In Washington State, meanwhile, things have been more difficult. The handful of stores that first opened last July ran into a product shortage almost immediately. Pot farmers didn’t have enough time to grow a complete harvest before the shops opened, so the shelves were quickly emptied.
The problems continue, though the dilemma is now reversed: Farmers produced a bumper crop, and there’s now so much cheap weed on the market that most of it will never sell.
“Every grower I know has got surplus inventory and they’re concerned about it,” said Scott Masengill, a cultivator who sold only half of his harvest to pot shops. “I don’t know anybody getting rich.”
Cultivators could go out of business
Indeed, a number of farms will likely go out of business as a result of the glut. Together, the state’s cultivators had produced 31,000 pounds of weed as of mid-January. Only about a fifth of it had sold.
With such a massive supply, the state needs increased consumer demand. But that isn’t likely to happen until many more shops have opened. The process is long, expensive, and cumbersome, so many stores are still waiting for approval.
You wouldn’t necessarily know that from the retail price of cannabis in Washington. Weed still sells for as much as $25 a gram, more than twice its value on the black market. Prices are dropping, slowly, but they’re still not appealing to many stoners.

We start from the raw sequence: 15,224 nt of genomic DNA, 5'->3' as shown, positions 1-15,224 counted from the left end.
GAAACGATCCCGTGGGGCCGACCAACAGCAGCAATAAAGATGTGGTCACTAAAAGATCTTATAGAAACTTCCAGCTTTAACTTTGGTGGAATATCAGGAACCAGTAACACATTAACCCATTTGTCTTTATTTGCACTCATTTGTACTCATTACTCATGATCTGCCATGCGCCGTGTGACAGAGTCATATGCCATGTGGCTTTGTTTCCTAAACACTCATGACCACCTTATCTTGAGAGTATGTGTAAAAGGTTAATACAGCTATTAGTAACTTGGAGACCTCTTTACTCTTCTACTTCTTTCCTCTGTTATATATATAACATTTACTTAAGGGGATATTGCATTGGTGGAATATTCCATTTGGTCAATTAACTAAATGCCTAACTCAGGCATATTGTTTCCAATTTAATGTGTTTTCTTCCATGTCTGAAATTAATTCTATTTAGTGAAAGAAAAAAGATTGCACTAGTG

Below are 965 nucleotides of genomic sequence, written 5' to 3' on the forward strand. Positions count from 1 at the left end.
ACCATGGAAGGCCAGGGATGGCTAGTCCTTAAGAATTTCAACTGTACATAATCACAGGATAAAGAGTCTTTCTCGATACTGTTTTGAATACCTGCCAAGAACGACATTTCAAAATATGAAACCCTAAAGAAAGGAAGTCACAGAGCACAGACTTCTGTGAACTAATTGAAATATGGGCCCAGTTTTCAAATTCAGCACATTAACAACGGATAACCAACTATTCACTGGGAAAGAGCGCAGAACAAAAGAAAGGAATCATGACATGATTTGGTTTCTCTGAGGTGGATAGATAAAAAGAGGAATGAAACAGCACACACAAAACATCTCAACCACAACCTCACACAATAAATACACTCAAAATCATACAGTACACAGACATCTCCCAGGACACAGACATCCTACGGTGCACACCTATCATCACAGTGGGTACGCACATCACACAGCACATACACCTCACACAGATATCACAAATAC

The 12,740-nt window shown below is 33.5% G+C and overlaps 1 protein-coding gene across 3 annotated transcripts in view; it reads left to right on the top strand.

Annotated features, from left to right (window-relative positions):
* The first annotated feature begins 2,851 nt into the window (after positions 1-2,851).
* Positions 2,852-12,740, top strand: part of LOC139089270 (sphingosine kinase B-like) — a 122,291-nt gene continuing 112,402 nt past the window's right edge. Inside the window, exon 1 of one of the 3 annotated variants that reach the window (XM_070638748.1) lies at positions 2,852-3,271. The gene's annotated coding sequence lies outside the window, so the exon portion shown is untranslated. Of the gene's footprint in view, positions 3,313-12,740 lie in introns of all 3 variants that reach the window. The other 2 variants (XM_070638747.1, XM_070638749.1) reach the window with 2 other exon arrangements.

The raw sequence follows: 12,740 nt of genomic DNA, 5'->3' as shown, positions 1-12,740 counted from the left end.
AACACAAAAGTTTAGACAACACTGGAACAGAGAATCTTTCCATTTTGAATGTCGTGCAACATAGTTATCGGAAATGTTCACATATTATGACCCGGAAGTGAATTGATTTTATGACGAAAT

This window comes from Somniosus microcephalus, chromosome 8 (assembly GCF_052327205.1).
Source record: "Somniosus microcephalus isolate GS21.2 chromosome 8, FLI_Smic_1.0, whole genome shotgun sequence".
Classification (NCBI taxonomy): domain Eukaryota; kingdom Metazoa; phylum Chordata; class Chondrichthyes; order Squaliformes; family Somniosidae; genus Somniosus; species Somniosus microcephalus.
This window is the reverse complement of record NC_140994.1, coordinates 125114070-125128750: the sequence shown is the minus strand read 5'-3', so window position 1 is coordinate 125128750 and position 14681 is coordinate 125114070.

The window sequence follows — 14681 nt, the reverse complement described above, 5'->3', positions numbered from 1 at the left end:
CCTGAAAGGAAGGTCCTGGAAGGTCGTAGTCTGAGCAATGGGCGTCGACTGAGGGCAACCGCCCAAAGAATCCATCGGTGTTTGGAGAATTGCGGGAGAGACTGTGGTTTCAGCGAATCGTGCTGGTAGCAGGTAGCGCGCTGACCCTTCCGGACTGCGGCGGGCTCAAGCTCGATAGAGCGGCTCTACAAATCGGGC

The real problem, cultivators say, is that Washington licensed too many pot farms and not enough retail stores. There simply wasn’t enough demand for overpriced weed to meet that supply.
Prices are expected to stabilize
State officials aren’t terribly worried, though. They expect prices to stabilize over the coming year, and the state should soon have a wider range of stores to choose from. In the meantime, retailers and cultivators alike are feeling the pinch.
“I got retailers beating me down to sell for black-market prices,” said Fitz Couhig, a local marijuana grower.
Even Seattle’s best-selling stores aren’t doing any better. Uncle Ike’s and Cannabis City, two of the city’s biggest recreational pot shops, have each sold about $600,000 worth of weed per month.
Marijuana entrepreneurs have little choice but to give up or weather the storm. They’re hopeful these early hiccups will pass, though that remains to be seen.
“If it’s a natural bump from the outdoor harvest, that’s one thing,” said Jeremy Moberg, owner of CannaSol Farms in north-central Washington. “If it’s institutionally creating an oversupply . . . that’s a problem.”